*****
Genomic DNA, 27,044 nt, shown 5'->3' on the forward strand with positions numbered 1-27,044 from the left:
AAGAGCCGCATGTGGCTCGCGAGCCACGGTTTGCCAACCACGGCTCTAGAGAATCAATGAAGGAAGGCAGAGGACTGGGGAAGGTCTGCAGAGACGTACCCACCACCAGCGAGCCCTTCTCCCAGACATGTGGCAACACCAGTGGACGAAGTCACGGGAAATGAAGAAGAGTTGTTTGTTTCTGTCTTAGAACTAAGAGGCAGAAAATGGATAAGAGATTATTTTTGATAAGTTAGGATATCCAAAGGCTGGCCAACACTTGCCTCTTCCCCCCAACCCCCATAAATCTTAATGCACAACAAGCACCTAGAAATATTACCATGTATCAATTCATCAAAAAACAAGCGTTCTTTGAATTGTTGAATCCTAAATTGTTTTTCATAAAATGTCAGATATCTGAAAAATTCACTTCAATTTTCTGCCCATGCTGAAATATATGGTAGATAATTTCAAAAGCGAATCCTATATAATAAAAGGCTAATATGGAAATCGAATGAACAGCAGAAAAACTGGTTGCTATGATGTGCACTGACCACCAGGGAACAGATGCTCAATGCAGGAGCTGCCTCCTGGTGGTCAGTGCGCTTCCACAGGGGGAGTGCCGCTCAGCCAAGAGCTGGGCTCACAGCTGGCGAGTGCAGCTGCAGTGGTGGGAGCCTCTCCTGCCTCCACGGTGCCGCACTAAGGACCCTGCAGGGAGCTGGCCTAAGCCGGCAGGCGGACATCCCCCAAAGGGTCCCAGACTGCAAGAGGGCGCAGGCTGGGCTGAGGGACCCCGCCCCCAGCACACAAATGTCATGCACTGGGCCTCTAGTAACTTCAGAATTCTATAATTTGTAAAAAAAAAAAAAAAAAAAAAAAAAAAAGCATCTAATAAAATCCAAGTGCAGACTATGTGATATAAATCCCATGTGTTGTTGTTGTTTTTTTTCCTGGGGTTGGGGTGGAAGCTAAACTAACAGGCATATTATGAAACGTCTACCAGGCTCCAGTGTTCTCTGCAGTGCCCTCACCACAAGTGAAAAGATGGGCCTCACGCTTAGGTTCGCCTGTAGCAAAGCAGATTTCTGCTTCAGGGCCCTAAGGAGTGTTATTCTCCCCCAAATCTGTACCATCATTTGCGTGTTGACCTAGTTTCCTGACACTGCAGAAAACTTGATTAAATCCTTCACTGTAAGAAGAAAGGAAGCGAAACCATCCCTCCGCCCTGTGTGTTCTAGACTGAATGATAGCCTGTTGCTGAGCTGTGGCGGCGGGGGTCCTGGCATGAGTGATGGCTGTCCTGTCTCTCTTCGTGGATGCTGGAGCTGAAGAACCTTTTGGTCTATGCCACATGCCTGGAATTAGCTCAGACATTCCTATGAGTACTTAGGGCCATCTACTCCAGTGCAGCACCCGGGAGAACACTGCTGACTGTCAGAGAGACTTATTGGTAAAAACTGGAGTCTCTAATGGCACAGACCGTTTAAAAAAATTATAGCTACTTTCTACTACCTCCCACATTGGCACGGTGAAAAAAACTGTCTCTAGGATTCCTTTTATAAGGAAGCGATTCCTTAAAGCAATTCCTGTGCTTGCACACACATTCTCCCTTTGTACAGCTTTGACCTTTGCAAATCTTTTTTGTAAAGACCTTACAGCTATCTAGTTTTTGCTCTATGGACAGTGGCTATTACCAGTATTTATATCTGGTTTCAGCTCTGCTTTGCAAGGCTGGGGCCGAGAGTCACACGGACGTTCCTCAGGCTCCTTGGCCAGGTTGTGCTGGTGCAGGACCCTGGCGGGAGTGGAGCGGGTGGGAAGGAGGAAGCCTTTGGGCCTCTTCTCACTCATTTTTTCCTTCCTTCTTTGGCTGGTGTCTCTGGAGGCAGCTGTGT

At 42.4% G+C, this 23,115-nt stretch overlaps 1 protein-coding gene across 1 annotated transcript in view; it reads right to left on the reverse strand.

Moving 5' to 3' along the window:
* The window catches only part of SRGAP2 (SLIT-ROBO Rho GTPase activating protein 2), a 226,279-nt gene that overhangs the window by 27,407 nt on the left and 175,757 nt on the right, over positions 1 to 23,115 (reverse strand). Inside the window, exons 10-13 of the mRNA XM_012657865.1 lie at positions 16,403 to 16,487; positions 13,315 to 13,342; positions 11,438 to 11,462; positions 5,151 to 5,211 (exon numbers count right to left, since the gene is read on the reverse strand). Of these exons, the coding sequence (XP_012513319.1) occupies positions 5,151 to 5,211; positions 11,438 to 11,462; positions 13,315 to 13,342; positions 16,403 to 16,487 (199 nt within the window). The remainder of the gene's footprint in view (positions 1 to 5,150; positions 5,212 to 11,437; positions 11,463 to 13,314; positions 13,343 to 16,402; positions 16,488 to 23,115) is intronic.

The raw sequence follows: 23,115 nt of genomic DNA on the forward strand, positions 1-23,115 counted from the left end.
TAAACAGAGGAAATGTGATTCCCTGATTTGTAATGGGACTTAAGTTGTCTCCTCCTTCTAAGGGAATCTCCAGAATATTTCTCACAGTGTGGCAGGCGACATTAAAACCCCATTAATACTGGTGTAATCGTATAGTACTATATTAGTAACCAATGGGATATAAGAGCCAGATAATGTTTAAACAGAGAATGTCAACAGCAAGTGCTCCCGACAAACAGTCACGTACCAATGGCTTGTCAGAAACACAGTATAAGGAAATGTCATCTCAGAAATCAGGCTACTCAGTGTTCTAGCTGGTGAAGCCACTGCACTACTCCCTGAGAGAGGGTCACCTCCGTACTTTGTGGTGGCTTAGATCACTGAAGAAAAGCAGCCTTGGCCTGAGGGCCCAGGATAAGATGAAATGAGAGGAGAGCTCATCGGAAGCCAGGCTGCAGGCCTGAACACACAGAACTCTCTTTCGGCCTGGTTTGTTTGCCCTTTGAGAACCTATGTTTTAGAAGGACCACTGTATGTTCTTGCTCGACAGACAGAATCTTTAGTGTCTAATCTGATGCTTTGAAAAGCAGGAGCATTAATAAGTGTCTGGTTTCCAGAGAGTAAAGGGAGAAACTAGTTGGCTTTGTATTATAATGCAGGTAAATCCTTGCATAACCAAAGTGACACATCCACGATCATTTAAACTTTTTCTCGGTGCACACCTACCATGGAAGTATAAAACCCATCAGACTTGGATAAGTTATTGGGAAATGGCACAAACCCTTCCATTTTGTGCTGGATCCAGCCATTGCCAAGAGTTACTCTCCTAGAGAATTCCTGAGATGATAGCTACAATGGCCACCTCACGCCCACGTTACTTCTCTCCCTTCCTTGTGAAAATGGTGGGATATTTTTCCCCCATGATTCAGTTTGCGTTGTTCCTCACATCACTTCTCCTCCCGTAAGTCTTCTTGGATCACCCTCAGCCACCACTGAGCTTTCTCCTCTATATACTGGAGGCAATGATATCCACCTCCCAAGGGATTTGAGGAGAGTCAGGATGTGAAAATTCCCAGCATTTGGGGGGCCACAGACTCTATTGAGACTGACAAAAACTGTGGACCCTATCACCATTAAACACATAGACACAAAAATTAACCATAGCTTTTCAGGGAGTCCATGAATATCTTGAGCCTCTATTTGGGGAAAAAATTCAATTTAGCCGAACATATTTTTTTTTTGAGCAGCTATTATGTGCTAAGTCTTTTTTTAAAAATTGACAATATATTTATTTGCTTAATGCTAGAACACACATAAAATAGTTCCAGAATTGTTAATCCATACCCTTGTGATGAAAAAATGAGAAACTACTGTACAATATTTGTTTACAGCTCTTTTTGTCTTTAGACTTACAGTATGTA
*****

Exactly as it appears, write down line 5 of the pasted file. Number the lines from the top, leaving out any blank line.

* The window catches only part of SRGAP2 (SLIT-ROBO Rho GTPase activating protein 2), a 226,279-nt gene that overhangs the window by 27,407 nt on the left and 175,757 nt on the right, over positions 1 to 23,115 (reverse strand). Inside the window, exons 10-13 of the mRNA XM_012657865.1 lie at positions 16,403 to 16,487; positions 13,315 to 13,342; positions 11,438 to 11,462; positions 5,151 to 5,211 (exon numbers count right to left, since the gene is read on the reverse strand). Of these exons, the coding sequence (XP_012513319.1) occupies positions 5,151 to 5,211; positions 11,438 to 11,462; positions 13,315 to 13,342; positions 16,403 to 16,487 (199 nt within the window). The remainder of the gene's footprint in view (positions 1 to 5,150; positions 5,212 to 11,437; positions 11,463 to 13,314; positions 13,343 to 16,402; positions 16,488 to 23,115) is intronic.